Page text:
How much support should parents with children at home get from the government? Who deserves to receive it? And what’s a reasonable amount for that support to cost?
Those are the policy questions roiling Washington right now as last year’s massive expansion of the federal child tax credit lapses and politicians debate whether and how to renew the landmark initiative. Thus far, its fate—and form—have largely been in the hands of one man, Democratic Sen. Joe Manchin of West Virginia. He says his party’s latest draft of the $1.7 trillion Build Back Better benefits bill will increase inflation and the deficit too much to get his vote, and suggested the tax credit—a central component of the bill—should come with work requirements and lower income limits.
- Last year’s expansion of the federal government’s child tax credit won’t continue this year unless Joe Manchin, a holdout Democrat in the Senate, is convinced to support the president’s Build Back Better spending bill.
- Sen. Joe Manchin has said the Build Back Better bill and its extension of the 2021 child tax credit—a central component—would fuel inflation and increase the deficit too much.
- A new tool available online lets you create your own version of the child tax credit, opening a window into the cost considerations politicians are wrangling over.
- Changing the amount of the credit or who gets it shows how much various components would alter its cost.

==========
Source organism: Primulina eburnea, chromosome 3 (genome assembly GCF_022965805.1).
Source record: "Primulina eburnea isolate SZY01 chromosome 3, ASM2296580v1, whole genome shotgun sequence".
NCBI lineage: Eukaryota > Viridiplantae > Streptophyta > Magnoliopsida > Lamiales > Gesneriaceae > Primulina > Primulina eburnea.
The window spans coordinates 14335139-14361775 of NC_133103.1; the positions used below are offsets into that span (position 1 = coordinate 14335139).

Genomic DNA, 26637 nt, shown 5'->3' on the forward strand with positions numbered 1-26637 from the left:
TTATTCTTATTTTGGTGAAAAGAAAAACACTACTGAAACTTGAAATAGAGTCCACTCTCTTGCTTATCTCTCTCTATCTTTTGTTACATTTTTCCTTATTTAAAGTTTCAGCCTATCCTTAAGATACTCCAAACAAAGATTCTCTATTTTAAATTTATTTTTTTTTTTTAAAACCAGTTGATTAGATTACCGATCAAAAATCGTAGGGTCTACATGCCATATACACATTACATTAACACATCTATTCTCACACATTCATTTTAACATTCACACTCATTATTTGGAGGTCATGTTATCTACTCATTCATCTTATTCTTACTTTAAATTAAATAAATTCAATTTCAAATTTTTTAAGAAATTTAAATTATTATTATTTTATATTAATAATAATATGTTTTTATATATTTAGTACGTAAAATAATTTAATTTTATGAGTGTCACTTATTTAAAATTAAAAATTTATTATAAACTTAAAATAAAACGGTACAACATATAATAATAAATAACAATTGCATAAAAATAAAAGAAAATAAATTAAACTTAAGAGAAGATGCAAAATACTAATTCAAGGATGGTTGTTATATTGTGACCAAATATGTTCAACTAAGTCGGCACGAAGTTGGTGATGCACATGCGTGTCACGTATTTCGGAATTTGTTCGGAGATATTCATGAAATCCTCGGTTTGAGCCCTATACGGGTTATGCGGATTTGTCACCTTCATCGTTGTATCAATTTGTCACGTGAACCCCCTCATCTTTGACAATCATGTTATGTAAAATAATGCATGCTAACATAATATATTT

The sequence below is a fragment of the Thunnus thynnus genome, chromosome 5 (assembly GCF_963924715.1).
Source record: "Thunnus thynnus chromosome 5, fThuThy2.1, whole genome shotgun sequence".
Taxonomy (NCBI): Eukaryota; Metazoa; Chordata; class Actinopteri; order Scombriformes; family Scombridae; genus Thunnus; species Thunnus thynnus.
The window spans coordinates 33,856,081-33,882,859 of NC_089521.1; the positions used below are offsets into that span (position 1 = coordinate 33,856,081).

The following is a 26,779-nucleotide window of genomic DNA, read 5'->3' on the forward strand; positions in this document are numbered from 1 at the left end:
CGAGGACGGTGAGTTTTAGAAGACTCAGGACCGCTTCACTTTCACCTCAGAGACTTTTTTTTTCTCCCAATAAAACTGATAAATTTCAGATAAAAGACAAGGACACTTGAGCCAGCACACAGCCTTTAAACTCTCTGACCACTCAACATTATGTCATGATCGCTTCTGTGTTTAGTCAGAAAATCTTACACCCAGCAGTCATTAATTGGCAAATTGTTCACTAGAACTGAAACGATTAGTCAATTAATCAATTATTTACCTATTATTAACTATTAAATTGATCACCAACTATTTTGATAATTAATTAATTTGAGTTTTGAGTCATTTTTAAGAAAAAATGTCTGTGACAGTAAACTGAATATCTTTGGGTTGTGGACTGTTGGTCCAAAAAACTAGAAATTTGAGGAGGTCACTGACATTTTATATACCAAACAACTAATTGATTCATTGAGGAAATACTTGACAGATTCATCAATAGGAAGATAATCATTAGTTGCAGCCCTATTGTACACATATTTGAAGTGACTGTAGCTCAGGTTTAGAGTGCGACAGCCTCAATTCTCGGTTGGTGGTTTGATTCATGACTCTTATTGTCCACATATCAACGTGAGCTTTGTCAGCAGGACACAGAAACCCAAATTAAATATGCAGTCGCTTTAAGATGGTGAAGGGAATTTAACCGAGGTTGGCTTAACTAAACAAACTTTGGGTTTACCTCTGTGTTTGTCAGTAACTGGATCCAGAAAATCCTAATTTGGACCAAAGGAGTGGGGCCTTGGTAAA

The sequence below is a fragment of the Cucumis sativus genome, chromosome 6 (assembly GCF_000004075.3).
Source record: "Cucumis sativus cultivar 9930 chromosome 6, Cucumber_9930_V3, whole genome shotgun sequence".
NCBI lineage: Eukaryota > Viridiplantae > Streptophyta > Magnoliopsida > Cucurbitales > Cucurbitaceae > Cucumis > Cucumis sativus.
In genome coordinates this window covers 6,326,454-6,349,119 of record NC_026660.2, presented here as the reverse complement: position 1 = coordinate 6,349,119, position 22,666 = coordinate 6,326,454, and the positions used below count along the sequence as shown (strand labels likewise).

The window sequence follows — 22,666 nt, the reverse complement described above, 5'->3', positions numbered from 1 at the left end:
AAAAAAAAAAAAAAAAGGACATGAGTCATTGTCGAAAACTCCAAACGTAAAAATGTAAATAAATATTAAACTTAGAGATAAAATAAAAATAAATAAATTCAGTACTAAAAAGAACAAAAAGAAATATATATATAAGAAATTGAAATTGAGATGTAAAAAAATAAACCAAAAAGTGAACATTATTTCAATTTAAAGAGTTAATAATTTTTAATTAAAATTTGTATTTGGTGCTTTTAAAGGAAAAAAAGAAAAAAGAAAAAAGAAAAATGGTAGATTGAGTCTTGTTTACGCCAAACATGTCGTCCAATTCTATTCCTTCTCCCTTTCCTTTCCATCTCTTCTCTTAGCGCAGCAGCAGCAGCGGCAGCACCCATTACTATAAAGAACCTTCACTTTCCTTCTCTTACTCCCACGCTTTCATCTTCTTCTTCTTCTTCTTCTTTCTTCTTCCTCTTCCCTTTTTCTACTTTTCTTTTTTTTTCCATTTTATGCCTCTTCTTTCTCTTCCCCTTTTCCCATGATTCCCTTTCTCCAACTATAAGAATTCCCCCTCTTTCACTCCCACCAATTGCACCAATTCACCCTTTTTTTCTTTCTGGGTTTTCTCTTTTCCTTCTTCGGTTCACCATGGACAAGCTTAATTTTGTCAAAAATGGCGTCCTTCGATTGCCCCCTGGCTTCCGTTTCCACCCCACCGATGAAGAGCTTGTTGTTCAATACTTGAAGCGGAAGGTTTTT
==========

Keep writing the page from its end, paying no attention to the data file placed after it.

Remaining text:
But is there a way to reach common ground and salvage some version of the tax credit expansion, which also included an unprecedented distribution through advanced monthly payments? To better understand the various cost levers of the credit, the Committee for a Responsible Federal Budget, a think tank that advocates for reducing spending deficits, recently created a “Build Your Own Child Tax Credit” model.
An Excel spreadsheet, the model lets people change many of the features of the credit to see how they would affect the government’s cost. So not only can you change the value of the credit, but you can decide how much income is too much for parents to get any or all of it, choose whether the full amount should still go to those who don’t earn enough to qualify for a full tax offset, and determine how long it should last (through 2025 or longer), among other things.
“It basically lets you design your own child tax credit,” said Marc Goldwein, senior policy director at the think tank. Besides the value of the credit, “there’s all sorts of smaller choices that you have to make that can dramatically change the cost.”
The expansion, part of the American Rescue Plan Act of early 2021, was intended to give parents with dependent children extra money to cope with the pandemic’s economic upheavals.
The maximum credit was increased to $3,600 from $2,000 per child, families who made too little money to qualify for all (or even part of it) in the past were suddenly eligible, and the IRS started distributing some of it in advance as monthly payments of up to $300 per month per child. But those changes expired at the end of the year, and Congress would have to vote to extend them.
Will It Be Salvaged?
While President Joe Biden said late last month he was still optimistic about passing Build Back Better, it’s unclear whether the bill, including some form of the revised tax credit, will be salvaged. The House has already passed it, but proponents can’t afford to lose Manchin’s vote—or any of the Democrats’ —if they want to get it through the evenly divided Senate.